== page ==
quest for the perfect pizza

One of the hardest things to give up on my raw diet was pizza.  I was raised on Pizza Hut pan pizzas, but now I swoon over creative, thin-crusted wonders.  (My apologies to the Pizza Hut delivery boy who reads my blog.)

The best way to eat pizza is with the love of your life at a patio table, where you can gaze into each other’s eyes over a glass of red wine.  You start off with a light Italian-style salad, savor your wine, and by the time the pizza comes, your eyes are so glazed over that you’re not sure if it’s your husband’s charming company or the magic of the pizza that’s making you feel hopelessly smitten.

But these days, good babysitters are in short supply and budgets are tight.  So we have try to have beautiful meals at home.  And oh, how I wish I could make the perfect pizza myself.  I realize I could buy a crust, but crusts are overpriced, full of preservatives, and never perfectly thin.  So I’m now on a quest to make the perfect pizza.  I realize it’ll never measure up to a genuine pizza from Italy (which I longed to eat while reading Eat, Pray, Love).  But if I’ve never tasted a genuine Italian pizza, it can’t taunt me.

So far, I’ve found a basic thin crust recipe at Robbie Rice’s recipe site.  It is nowhere near amazing, but it is the only thin crust I’ve ever made, and it sure beats thick, much-too-hearty bread machine pizza dough.  Tonight was attempt number two with the recipe, and considering I avoided getting sticky dough all over my hands, I will call it a success.  The pizza lay beautifully over my big round pan.  But I also learned that next time I need to prebake the crust just a couple minutes before adding toppings.  And I learned that I should not add even a little bit of breakfast-flavored sausage from my parents’ farm — even if it is more sustainable than most pork — because it is not conducive to pizza wonder.

After I started my crust, I realized I had no pizza sauce.  I panicked until I found a lone can of tomato sauce in the back of my pantry, and I admitted to myself that frugal times do not warrant emergency trips to the grocery store.  I conconted my own sauce by adding fresh, organic, local tomatoes grown by Eugene Holmes (their sustainability must have made all the difference) and throwing in some seasonings.  Voila!  It was quite good, much to my surprise.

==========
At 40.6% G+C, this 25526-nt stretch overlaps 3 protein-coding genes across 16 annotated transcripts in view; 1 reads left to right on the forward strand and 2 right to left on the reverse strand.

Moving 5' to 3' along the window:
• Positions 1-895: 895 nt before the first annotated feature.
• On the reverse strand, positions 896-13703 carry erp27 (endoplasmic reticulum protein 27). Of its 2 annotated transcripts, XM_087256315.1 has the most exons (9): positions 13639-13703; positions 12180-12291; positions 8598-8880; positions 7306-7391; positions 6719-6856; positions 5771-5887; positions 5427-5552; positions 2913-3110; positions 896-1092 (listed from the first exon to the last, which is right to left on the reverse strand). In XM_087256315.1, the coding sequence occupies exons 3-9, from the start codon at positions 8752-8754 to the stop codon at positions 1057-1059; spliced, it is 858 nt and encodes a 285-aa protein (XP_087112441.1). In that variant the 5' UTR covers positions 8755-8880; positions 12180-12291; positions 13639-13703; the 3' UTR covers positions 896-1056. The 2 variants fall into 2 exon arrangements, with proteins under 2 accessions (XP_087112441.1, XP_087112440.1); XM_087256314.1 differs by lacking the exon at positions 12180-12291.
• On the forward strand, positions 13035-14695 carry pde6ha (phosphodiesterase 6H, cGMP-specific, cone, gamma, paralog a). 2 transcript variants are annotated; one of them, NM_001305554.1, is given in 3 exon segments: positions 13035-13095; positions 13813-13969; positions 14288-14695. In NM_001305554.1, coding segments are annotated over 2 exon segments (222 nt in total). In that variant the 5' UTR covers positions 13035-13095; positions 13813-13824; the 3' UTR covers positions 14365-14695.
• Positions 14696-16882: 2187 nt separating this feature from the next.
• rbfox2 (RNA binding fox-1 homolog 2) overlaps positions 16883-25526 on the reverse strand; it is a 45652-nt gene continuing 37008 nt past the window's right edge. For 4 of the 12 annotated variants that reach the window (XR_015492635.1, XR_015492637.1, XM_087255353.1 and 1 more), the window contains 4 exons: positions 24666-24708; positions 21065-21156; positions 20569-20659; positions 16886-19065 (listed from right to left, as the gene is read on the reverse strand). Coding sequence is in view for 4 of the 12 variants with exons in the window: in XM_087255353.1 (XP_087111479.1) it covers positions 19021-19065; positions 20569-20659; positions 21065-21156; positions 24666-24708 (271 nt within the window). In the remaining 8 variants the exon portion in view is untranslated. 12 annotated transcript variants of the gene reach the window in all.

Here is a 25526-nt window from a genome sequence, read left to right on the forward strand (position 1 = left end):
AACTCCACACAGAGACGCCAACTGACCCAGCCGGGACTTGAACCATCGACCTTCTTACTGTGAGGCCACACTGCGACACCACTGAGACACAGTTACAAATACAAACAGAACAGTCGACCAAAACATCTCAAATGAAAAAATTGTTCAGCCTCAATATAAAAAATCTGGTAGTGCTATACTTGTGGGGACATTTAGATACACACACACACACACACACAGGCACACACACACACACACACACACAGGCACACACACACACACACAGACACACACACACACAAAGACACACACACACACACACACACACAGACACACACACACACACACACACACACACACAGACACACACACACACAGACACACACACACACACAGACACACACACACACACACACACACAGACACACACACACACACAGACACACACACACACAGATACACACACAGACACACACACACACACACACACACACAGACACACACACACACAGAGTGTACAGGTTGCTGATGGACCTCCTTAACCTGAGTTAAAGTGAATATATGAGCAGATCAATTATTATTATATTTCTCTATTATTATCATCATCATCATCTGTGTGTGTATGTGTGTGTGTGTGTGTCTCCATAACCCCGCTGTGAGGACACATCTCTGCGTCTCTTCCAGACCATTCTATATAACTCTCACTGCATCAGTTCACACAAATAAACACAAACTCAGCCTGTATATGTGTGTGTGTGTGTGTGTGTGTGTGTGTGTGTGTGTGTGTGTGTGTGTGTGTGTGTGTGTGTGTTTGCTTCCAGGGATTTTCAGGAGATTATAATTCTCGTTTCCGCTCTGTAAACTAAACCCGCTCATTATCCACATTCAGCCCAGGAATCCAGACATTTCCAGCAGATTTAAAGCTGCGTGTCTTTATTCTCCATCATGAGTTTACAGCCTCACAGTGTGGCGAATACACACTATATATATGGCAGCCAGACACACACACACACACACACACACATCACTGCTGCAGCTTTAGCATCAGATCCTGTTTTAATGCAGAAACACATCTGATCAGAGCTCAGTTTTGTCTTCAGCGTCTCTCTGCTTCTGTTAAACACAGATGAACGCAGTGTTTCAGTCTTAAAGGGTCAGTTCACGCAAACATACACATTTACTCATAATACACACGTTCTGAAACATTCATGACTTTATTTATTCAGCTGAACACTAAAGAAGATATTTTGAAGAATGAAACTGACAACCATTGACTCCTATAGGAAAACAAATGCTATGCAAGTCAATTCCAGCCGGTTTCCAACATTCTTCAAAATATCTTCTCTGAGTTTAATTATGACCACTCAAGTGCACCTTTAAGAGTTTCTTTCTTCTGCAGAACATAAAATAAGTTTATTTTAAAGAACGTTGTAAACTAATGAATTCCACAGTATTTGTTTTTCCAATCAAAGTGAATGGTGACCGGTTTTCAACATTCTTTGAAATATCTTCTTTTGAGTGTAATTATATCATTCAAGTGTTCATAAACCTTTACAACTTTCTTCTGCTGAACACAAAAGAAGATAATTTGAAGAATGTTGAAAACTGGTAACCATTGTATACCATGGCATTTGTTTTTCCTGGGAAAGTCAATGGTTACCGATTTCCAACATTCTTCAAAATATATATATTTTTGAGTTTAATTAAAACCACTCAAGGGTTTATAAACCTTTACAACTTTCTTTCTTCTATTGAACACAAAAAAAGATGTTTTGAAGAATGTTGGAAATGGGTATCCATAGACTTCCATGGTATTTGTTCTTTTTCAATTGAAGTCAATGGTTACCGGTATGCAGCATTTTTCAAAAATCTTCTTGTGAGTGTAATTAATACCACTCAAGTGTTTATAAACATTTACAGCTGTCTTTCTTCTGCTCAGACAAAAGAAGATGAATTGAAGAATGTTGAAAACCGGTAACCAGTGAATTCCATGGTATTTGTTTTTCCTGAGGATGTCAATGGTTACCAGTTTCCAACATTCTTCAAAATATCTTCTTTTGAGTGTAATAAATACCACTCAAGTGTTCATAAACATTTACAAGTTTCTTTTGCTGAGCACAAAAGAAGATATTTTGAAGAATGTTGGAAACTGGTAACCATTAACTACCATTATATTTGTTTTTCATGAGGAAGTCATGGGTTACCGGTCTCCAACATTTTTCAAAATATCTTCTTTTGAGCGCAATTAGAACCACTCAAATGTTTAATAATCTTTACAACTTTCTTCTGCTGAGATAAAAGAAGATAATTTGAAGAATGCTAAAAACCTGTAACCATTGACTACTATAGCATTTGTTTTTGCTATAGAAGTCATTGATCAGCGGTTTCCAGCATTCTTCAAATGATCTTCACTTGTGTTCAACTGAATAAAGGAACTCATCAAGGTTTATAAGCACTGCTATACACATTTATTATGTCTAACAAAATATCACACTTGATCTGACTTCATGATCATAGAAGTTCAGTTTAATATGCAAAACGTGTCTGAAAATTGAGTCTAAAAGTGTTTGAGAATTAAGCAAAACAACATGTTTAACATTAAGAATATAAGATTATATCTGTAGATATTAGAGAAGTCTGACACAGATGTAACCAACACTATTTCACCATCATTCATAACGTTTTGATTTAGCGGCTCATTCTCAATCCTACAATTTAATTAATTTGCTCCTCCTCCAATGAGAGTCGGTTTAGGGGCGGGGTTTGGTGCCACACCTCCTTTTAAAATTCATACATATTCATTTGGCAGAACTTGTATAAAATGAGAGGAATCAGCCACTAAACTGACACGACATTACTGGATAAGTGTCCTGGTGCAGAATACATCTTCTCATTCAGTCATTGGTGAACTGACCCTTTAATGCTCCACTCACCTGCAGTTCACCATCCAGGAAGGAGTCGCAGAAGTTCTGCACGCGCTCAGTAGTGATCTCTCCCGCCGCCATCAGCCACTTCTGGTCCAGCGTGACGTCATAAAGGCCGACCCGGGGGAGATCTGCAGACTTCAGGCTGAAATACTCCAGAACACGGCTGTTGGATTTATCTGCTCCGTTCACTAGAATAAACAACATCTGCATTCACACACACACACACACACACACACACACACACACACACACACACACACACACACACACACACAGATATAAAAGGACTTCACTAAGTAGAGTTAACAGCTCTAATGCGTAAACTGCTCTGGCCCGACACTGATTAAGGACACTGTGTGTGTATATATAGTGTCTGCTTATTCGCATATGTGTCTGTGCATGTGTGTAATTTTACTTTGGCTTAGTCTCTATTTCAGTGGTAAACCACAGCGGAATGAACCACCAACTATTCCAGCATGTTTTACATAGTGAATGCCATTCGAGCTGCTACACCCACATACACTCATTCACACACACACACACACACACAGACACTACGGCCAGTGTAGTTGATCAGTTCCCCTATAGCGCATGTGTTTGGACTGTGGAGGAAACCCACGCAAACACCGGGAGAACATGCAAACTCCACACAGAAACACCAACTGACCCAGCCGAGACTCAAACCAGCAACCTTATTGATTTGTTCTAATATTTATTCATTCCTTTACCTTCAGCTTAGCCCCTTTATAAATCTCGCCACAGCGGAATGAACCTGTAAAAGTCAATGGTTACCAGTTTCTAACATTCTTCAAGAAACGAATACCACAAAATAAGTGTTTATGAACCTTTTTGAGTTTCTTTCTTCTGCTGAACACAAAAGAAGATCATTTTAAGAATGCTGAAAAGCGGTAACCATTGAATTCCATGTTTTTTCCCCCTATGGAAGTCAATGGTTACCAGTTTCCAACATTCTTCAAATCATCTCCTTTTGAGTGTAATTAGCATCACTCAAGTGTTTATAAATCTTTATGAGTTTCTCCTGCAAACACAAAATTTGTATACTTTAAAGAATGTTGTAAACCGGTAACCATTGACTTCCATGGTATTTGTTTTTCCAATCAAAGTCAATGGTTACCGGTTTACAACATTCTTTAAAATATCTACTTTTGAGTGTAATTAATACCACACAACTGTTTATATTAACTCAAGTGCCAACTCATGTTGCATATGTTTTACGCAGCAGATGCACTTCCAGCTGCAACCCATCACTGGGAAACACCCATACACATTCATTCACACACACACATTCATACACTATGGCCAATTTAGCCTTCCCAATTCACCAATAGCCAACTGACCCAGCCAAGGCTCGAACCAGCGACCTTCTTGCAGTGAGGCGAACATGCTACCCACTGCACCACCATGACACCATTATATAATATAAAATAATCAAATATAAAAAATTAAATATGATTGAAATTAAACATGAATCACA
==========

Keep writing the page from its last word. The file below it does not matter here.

Fresh basil from my patio, spinach leaves, green pepper, red onion, newly grated mozzarella cheese — now these may be conducive to pizza perfection.

The pizza was… pretty good.  Not perfect or even wonderful.  But I’m getting there.

When I think of the huge learning curve that comes with making things from scratch, I can get too overwhelmed to experiment.  Canning my own produce and preserves?  Baking my own bread?  You know how much time those tasks consume?  And the first few batches are not always like you imagined they would be.  But now that I’ve started making my own pizza crust, I’m realizing that I can enjoy the slow steps to perfection.  As for the time, I think I enjoy it much more if I take things slowly.  I can hand Isaiah a spoon and his own bowl, and we’ll learn together.  In the end, it may be much more fulfilling than throwing toppings on a premade crust and rushing out the door to prepaid baby gym.

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  1. Quote: “(My apologies to the Pizza Hut delivery boy who reads my blog.)”

    Carrie, no need to apologize. Your kool! Though I do like being called a boy. Reading it made my morning.

    It’s just a job for me. It pays the bills. Though I do think I need a different job, something that allows more ‘freedom of expression’.

  2. Mmm fresh basil! That makes almost any Italian food taste amazing! I can’t wait to plant some herbs in our back yard. There is nothing like fresh.

  3. I don’t know how things might change with a kid, but making homemade pizza together is one of our favorite things and I find it creates quite a romantic evening with my husband!! We’ve experimented with 3 different pizza crust recipes and different combinations of white & wheat flour, but with all of them we’ve learned 2 things: let the dough rise a second time in the pan for a fuller crust (sounds like you prefer the opposite, though) and bake it before adding the toppings. I’m impressed with your homemade pizza sauce-we haven’t done that one yet, though Dan is on a quest (and doing quite well!) to create a recipe for his favorite breadsticks!

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